By LA Weekly
By Henry Rollins
By Weekly Photographers
By Shea Serrano
By Nate "Igor" Smith
By Dan Weiss
By Erica E. Phillips
By Kai Flanders
St. John of the Cross, a 16th-century Spanish mystic, described something called “the dark night of the soul,” that necessary descent on the way to salvation. His visions in the abyss of self-reflection were weird, beautiful and (in hindsight) all the redemption he needed.
Fast-forward to late 2003: Brian Burton — a.k.a. DJ Danger Mouse — suffers through panic attacks while chopping, screwing and mashing the Beatles’ White Album with Jay-Z’s The Black Album. Around the same time, he and Thomas Callaway — a.k.a. Cee-Lo Green — complete “Crazy,” a song of exquisite psychological torment that becomes a global theme song for 2006 (opening gently with the line “I remember when I lost my mind . . .”). Everyone covers it (the Raconteurs to Billy Idol); everyone loves it. Everyone gets it.
And now the duo known as Gnarls Barkley are up for five Grammys (including Record of the Year for “Crazy”), and touring with the Red Hot Chili Peppers. Still, despite Gnarls’ clever marketing tricks and costumes (superheroes, astronauts, scientists), the lyrics to “Crazy” are more familiar to Middle America than the man who wrote them. And the fullness of their debut album, St. Elsewhere, hasn’t gotten quite the reckoning from critics it deserves. Sure, its production has received lots of attention — including a New York Times Magazine profile that all but denied Cee-Lo’s creative contribution. But the emotional life of these songs, the heart of these songs, isn’t widely discussed — which is odd for music so bravely, even uncomfortably, emotional. For all its assumed pop sheen, St. Elsewhere is, lyrically, a painful work — though Cee-Lo himself prefers “melancholy.”
Even in a brief phone interview from the road, Cee-Lo is eager to discuss those aspects of Gnarls Barkley. He speaks with the immediate eloquence of a poet — and a preacher’s son. Sincere, open, rarely put off by any question, he’s probably got the lowest B.S. factor of any current pop star. You get the feeling you could ask him anything.
“We didn’t talk about music at all, hardly,” Cee-Lo says, with a sense of surprise, of the recording process with Danger Mouse. “A lot of things went without saying — all the struggle and the tension, that controlled chaos was already there in the tracks themselves. I recognized and became humbled by that, and lifted up at the same time. It was a kind of company in a space and an experience that I had endured myself.” The album’s construction was careful: Danger Mouse built tracks from a head-spinning range of soundtrack samples and live grooves, while Cee-Lo sang macabre, introspective lyrics that recalled Sly Stone’s There’s a Riot Goin’ On. “I had a chance to see something very present about Danger Mouse through his production that empowered me to be as present as I was lyrically,” he says, impassioned. “It was a conversation between us. We were just trying to impress each other at the time.” His high-on-soul vocals were pushed further by Danger Mouse’s brainy aesthetic; the result is a concept record of psychological disintegration and funk recombination.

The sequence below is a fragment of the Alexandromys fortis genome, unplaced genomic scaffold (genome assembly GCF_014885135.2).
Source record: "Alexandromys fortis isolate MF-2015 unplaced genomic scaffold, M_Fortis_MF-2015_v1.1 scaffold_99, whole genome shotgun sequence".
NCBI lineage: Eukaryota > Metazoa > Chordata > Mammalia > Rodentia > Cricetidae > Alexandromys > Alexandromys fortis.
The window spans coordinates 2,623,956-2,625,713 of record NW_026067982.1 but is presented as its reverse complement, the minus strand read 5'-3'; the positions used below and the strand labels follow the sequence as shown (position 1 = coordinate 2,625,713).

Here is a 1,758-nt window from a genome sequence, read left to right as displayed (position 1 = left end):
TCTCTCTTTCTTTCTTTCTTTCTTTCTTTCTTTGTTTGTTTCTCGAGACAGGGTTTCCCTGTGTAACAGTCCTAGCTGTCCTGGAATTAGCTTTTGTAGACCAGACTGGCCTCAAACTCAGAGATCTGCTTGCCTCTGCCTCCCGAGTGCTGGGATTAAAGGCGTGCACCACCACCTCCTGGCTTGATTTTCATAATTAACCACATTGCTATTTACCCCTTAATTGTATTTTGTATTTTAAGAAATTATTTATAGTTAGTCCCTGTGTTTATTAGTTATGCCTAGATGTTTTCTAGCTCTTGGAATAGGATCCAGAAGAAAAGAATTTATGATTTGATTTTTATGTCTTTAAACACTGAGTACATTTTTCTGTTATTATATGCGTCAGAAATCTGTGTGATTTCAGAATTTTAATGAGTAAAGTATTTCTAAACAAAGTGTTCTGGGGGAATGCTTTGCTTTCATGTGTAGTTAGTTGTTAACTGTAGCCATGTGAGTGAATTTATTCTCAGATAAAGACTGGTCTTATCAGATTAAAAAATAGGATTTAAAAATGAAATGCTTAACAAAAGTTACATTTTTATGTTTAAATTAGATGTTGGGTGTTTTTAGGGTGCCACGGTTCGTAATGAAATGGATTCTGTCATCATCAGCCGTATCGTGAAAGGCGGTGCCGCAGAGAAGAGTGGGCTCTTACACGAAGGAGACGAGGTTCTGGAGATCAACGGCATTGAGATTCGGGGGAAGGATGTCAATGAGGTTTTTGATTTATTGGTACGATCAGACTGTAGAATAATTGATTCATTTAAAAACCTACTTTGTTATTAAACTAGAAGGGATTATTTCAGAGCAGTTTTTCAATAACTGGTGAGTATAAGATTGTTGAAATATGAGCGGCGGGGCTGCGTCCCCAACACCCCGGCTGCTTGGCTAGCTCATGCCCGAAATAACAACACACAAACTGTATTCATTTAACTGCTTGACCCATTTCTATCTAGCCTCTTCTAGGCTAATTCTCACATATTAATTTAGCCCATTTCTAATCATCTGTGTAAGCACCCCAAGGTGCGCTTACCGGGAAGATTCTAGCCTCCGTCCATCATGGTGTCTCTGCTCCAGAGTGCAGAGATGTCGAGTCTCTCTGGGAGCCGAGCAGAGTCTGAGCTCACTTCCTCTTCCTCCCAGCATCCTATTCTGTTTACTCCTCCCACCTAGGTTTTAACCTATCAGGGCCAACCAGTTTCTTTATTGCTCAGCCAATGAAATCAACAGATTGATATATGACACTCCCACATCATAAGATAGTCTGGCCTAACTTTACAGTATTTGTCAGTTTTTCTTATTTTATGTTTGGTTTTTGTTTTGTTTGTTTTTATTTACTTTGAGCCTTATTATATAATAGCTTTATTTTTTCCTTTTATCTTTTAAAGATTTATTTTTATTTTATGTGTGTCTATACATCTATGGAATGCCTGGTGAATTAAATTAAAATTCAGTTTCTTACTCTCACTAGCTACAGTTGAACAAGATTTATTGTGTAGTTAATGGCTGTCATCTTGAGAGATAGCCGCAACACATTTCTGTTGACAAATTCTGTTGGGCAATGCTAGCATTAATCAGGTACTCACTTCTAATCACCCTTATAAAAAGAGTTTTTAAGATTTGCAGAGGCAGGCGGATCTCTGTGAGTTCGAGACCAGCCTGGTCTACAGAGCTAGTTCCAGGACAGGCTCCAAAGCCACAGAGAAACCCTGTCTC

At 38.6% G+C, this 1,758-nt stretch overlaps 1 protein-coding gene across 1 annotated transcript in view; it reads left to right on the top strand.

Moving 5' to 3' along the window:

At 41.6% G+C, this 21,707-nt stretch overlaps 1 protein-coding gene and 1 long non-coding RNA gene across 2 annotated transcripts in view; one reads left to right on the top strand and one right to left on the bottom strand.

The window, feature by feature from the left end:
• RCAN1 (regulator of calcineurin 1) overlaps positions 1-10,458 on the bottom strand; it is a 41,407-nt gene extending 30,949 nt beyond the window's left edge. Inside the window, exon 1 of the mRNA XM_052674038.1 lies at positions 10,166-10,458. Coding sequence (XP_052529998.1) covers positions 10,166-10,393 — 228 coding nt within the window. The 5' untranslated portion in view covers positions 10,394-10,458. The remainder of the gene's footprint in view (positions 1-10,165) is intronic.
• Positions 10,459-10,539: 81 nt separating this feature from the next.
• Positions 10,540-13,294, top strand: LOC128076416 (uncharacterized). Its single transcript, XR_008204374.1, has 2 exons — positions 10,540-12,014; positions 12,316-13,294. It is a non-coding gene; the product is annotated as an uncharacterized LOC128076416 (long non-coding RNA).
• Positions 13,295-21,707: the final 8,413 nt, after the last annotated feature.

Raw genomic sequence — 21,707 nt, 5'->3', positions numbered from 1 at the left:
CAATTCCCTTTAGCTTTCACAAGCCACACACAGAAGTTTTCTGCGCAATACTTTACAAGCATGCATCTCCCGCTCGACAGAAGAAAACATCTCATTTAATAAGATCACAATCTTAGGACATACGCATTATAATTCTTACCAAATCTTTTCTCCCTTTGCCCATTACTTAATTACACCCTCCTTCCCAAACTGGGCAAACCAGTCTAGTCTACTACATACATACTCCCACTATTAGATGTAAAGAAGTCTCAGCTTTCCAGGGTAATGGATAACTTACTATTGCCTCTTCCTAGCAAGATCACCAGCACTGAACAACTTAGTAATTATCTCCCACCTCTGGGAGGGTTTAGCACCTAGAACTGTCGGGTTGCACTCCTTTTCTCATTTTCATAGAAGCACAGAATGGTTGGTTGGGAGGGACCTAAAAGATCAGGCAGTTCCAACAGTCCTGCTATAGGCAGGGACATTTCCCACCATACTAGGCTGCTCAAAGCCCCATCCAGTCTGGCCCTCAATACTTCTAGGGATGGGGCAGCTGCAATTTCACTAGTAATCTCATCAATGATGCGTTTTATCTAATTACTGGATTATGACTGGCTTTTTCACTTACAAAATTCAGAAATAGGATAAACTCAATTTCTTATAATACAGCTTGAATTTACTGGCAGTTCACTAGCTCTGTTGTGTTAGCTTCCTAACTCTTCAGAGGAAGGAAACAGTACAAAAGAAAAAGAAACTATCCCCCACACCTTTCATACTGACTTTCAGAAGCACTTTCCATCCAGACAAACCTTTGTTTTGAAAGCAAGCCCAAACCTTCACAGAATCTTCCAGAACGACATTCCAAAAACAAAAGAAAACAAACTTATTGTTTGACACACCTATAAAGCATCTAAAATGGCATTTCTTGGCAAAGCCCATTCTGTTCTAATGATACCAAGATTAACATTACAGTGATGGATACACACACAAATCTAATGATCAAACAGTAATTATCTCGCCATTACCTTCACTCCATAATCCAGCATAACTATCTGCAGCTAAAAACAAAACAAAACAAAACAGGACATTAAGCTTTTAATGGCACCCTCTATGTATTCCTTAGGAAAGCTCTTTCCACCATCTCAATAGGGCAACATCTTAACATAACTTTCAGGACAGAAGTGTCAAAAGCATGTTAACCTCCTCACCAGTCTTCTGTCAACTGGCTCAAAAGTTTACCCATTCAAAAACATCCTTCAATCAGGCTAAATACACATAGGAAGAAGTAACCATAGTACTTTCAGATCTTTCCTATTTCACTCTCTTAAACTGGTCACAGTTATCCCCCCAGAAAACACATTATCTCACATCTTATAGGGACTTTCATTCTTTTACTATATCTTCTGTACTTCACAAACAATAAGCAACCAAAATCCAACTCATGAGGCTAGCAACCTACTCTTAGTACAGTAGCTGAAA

“I’ve never met anyone quite like Danger Mouse,” Cee-Lo continues. “He is a walking iPod of music. At the same time, he’s a very regular guy. People wonder, how could a regular guy write ‘Crazy’? You’d think that would fall out of the sky. Danger Mouse is a very meat-and-potatoes guy, very intense, very meticulous. I need that. He’s the picket fence around my garden of wildflowers.”
Danger Mouse’s slash & crash approach to grooves coalesces fully on “Crazy,” turning tension into catharsis. “There was something so pleasant about that place,” Cee-Lo sings with a raspy ease. “Even your emotions had an echo in so much space.” The song doesn’t chill or thrill because it’s paranoid, but because it makes paranoia sound beautiful.
“You wouldn’t be able to see yourself in it if [the song] was completely dark,” Cee-Lo explains. “It’s like a starry night. Something dimly lit, moody or melancholy would be more suiting. Completely dark and detached? I disagree. So many people found it relevant, you know what I’m saying? Striking, yes. Honest, yes. The music is symbolic of a truth that we’re in denial of. It becomes even darker when you’re confronted with what you deny in your own life. It represents those thoughts and notions that we have to ignore so that we’re not bound by them.”
St. Elsewhere is bound by very little, embracing suicidal confessions and munchkin voices whispering in the shadows; moving from medleys of Willie Dixon and the Violent Femmes to the Wham! bounce and Galaga gaming whirs of the album’s second single, “Smiley Faces.”
Cee-Lo readily acknowledges the ’80s vibe, but is careful to clarify its motivations: “We didn’t do it consciously — and not to imitate, but to revel in the same spirit. A lot of my private and unspoken inspiration is that era in music, which was colorblind, unbiased. It received and embraced everyone. The Eurythmics and Culture Club, the Talking Heads and Duran Duran. We all knew these records. We aspired to music of such broadness and diversity.”